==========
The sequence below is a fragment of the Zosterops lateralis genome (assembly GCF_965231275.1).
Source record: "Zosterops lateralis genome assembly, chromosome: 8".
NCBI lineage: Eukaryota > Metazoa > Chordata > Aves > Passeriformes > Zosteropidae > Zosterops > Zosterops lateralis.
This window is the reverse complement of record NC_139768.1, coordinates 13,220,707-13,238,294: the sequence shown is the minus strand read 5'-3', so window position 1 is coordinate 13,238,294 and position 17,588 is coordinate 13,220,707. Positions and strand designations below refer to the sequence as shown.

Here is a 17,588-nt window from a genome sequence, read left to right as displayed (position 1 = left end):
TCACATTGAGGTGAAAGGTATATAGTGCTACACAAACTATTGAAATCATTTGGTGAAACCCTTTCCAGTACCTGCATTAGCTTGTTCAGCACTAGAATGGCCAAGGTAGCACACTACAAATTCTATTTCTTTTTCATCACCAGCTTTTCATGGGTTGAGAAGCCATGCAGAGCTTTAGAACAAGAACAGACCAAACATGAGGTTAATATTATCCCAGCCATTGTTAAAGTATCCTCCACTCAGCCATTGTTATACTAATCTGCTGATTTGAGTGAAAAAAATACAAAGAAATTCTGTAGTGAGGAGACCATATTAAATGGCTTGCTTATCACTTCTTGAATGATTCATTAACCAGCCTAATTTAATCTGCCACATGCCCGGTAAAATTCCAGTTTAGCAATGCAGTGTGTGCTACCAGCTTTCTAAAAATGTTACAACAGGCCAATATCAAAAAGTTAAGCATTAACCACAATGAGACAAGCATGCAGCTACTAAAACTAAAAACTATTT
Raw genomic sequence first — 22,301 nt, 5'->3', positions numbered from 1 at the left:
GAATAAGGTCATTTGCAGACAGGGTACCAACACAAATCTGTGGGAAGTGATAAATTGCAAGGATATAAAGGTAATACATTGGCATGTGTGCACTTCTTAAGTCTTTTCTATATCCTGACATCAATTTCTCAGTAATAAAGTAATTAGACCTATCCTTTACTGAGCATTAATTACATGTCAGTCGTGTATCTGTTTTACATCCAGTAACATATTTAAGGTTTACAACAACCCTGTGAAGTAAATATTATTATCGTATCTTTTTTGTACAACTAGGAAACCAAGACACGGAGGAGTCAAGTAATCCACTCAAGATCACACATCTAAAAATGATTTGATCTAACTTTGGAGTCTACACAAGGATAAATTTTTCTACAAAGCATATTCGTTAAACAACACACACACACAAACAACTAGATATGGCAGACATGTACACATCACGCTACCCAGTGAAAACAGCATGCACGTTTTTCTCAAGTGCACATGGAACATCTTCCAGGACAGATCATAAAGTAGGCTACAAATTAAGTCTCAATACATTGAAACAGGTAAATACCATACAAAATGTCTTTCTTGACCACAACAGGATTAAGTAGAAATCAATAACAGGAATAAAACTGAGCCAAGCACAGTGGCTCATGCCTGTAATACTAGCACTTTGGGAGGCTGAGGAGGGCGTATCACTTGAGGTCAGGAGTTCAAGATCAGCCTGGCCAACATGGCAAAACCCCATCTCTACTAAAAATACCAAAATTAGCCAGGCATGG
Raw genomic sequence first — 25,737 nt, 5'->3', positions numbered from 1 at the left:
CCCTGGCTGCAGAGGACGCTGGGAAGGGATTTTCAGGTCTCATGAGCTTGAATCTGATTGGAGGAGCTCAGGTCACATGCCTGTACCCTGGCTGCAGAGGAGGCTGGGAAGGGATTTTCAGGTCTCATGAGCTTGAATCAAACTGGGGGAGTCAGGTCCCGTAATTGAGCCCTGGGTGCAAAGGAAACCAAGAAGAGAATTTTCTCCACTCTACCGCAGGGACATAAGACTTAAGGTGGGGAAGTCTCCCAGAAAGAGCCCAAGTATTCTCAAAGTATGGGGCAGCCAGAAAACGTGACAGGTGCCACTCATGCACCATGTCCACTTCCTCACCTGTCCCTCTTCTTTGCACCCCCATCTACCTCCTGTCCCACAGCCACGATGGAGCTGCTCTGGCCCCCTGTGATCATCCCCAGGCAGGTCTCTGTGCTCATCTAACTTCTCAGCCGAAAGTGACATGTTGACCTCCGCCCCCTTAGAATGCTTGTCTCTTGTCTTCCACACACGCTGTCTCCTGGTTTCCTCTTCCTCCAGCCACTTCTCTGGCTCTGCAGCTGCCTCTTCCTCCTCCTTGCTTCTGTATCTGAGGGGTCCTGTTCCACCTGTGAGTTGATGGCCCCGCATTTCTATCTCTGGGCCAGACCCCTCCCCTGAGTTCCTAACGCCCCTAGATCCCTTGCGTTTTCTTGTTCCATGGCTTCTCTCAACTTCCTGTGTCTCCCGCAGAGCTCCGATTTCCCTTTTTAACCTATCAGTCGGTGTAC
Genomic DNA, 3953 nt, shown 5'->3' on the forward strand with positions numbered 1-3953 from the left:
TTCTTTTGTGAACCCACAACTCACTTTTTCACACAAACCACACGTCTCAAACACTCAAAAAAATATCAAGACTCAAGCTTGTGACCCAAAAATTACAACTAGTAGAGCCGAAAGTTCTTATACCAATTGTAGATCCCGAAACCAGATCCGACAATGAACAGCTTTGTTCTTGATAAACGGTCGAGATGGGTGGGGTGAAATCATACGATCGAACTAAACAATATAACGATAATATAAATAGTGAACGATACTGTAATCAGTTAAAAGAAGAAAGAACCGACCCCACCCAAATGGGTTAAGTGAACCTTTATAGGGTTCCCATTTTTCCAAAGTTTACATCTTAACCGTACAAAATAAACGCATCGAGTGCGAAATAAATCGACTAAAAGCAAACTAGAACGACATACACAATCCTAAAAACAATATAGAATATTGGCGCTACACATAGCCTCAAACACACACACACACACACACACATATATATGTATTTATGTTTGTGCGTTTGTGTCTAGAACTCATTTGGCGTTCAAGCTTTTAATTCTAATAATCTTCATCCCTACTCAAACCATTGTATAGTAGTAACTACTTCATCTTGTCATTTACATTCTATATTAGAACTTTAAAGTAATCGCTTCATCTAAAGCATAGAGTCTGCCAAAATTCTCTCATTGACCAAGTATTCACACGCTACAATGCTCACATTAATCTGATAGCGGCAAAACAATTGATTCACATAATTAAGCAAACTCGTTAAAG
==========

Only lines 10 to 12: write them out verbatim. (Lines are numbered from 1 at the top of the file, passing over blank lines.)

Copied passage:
CCCTGGCTGCAGAGGACGCTGGGAAGGGATTTTCAGGTCTCATGAGCTTGAATCTGATTGGAGGAGCTCAGGTCACATGCCTGTACCCTGGCTGCAGAGGAGGCTGGGAAGGGATTTTCAGGTCTCATGAGCTTGAATCAAACTGGGGGAGTCAGGTCCCGTAATTGAGCCCTGGGTGCAAAGGAAACCAAGAAGAGAATTTTCTCCACTCTACCGCAGGGACATAAGACTTAAGGTGGGGAAGTCTCCCAGAAAGAGCCCAAGTATTCTCAAAGTATGGGGCAGCCAGAAAACGTGACAGGTGCCACTCATGCACCATGTCCACTTCCTCACCTGTCCCTCTTCTTTGCACCCCCATCTACCTCCTGTCCCACAGCCACGATGGAGCTGCTCTGGCCCCCTGTGATCATCCCCAGGCAGGTCTCTGTGCTCATCTAACTTCTCAGCCGAAAGTGACATGTTGACCTCCGCCCCCTTAGAATGCTTGTCTCTTGTCTTCCACACACGCTGTCTCCTGGTTTCCTCTTCCTCCAGCCACTTCTCTGGCTCTGCAGCTGCCTCTTCCTCCTCCTTGCTTCTGTATCTGAGGGGTCCTGTTCCACCTGTGAGTTGATGGCCCCGCATTTCTATCTCTGGGCCAGACCCCTCCCCTGAGTTCCTAACGCCCCTAGATCCCTTGCGTTTTCTTGTTCCATGGCTTCTCTCAACTTCCTGTGTCTCCCGCAGAGCTCCGATTTCCCTTTTTAACCTATCAGTCGGTGTAC
Genomic DNA, 3953 nt, shown 5'->3' on the forward strand with positions numbered 1-3953 from the left:
TTCTTTTGTGAACCCACAACTCACTTTTTCACACAAACCACACGTCTCAAACACTCAAAAAAATATCAAGACTCAAGCTTGTGACCCAAAAATTACAACTAGTAGAGCCGAAAGTTCTTATACCAATTGTAGATCCCGAAACCAGATCCGACAATGAACAGCTTTGTTCTTGATAAACGGTCGAGATGGGTGGGGTGAAATCATACGATCGAACTAAACAATATAACGATAATATAAATAGTGAACGATACTGTAATCAGTTAAAAGAAGAAAGAACCGACCCCACCCAAATGGGTTAAGTGAACCTTTATAGGGTTCCCATTTTTCCAAAGTTTACATCTTAACCGTACAAAATAAACGCATCGAGTGCGAAATAAATCGACTAAAAGCAAACTAGAACGACATACACAATCCTAAAAACAATATAGAATATTGGCGCTACACATAGCCTCAAACACACACACACACACACACACATATATATGTATTTATGTTTGTGCGTTTGTGTCTAGAACTCATTTGGCGTTCAAGCTTTTAATTCTAATAATCTTCATCCCTACTCAAACCATTGTATAGTAGTAACTACTTCATCTTGTCATTTACATTCTATATTAGAACTTTAAAGTAATCGCTTCATCTAAAGCATAGAGTCTGCCAAAATTCTCTCATTGACCAAGTATTCACACGCTACAATGCTCACATTAATCTGATAGCGGCAAAACAATTGATTCACATAATTAAGCAAACTCGTTAAAG